Summary and Keywords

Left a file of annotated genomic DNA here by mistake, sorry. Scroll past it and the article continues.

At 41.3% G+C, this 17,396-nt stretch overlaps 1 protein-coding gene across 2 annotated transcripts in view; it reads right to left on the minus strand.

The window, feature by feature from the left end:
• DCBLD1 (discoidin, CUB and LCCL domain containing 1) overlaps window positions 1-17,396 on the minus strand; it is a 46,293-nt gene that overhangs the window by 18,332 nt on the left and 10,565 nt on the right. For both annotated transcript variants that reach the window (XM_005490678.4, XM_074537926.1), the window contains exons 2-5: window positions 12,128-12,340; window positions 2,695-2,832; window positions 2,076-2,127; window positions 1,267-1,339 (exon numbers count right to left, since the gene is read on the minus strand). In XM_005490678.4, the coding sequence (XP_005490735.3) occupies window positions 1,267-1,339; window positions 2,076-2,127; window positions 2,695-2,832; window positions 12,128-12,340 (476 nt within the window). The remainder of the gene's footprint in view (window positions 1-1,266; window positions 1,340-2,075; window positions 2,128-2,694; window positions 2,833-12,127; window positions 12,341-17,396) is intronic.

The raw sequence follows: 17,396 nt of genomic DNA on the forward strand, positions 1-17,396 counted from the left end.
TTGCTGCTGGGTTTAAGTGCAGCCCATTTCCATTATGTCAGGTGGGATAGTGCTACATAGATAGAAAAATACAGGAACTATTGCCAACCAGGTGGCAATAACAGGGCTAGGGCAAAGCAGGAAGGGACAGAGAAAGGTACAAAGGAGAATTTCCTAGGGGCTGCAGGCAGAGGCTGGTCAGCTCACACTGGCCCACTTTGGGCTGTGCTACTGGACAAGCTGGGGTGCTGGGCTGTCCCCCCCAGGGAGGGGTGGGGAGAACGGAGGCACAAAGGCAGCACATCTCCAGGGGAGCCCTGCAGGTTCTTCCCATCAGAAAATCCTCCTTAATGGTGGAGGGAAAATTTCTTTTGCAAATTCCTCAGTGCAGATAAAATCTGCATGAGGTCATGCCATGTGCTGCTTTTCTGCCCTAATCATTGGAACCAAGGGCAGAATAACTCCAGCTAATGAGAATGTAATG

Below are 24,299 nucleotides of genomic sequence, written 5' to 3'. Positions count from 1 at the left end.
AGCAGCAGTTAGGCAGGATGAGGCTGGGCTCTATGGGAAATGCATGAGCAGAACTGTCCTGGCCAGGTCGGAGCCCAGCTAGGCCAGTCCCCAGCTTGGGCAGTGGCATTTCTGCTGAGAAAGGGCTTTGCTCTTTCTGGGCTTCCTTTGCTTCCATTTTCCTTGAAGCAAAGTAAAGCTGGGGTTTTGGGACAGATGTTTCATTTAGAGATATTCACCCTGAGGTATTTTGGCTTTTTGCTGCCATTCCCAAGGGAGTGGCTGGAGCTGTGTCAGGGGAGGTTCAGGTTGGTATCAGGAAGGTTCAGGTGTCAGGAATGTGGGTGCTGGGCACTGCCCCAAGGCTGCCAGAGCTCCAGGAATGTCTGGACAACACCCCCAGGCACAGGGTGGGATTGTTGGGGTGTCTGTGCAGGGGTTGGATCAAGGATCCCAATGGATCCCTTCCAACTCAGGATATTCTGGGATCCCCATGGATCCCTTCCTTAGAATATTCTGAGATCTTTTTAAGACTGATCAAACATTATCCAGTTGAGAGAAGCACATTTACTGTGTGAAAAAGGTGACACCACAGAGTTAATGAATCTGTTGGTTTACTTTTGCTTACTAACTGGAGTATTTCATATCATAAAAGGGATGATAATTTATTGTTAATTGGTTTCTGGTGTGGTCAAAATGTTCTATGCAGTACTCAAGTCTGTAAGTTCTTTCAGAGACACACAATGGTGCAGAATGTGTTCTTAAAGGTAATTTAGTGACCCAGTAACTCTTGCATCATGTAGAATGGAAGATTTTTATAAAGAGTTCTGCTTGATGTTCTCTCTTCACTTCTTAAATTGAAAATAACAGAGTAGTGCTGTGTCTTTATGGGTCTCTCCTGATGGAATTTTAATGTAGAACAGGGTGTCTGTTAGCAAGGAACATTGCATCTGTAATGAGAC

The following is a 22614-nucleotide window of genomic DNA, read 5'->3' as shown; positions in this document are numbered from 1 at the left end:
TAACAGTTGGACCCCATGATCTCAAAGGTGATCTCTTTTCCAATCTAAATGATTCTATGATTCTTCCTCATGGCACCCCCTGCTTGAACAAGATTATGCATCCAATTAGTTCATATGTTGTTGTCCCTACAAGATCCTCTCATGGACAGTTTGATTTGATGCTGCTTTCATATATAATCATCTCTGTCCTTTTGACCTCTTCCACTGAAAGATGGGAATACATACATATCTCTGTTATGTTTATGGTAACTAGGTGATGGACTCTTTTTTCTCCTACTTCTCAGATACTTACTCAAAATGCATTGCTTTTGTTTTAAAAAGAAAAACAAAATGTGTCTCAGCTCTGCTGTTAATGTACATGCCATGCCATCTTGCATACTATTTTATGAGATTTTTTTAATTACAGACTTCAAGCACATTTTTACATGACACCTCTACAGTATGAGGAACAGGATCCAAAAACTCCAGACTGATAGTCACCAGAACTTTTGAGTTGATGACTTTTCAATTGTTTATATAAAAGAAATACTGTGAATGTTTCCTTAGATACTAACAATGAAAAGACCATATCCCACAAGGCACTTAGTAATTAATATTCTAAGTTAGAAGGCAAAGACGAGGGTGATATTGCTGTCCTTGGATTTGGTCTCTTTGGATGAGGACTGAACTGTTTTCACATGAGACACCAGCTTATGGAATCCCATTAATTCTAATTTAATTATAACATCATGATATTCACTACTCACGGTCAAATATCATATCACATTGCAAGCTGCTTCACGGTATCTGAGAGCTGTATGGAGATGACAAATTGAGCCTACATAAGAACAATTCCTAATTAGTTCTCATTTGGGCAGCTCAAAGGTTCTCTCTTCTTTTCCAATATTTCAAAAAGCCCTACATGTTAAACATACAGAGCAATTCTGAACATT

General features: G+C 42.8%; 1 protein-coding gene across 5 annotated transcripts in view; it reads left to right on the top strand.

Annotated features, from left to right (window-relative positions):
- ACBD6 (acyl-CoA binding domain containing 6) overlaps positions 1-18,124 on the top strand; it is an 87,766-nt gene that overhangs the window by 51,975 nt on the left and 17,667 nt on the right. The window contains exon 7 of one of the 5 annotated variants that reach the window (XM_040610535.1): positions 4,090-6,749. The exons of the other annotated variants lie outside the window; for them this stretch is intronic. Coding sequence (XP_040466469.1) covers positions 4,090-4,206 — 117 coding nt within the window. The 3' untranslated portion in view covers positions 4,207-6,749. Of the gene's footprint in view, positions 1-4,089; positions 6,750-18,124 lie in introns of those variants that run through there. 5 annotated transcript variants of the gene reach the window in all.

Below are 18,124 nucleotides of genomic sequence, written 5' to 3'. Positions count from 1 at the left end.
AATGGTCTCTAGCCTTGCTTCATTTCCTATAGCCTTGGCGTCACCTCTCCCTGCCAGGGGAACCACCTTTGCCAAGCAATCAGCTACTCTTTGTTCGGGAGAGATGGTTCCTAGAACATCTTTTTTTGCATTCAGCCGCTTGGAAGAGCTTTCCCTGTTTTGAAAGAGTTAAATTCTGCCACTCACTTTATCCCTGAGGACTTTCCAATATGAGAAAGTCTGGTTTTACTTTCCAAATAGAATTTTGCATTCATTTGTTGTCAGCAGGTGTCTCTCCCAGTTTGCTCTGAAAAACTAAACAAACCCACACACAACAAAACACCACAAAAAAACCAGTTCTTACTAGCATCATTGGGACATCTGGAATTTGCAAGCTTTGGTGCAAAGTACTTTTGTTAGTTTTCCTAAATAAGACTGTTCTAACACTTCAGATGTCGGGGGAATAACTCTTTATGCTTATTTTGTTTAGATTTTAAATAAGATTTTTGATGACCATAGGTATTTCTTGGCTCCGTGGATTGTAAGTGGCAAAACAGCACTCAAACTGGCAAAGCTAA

Varro (according to Petrarch) was “the third great light of Rome”—after Vergil and Cicero—and certainly Rome's greatest scholar. Though the great bulk of his work survives only in fragments, the quotations and paraphrases that those fragments preserve make his influence on subsequent writers evident: much of later Latin literature, from the Aeneid of Vergil down to St. Augustine's City of God, would look very different had they been unable to draw upon his learning. His writings covered nearly every branch of inquiry: history, geography, rhetoric, law, philosophy, music, medicine, architecture, religion, and more.
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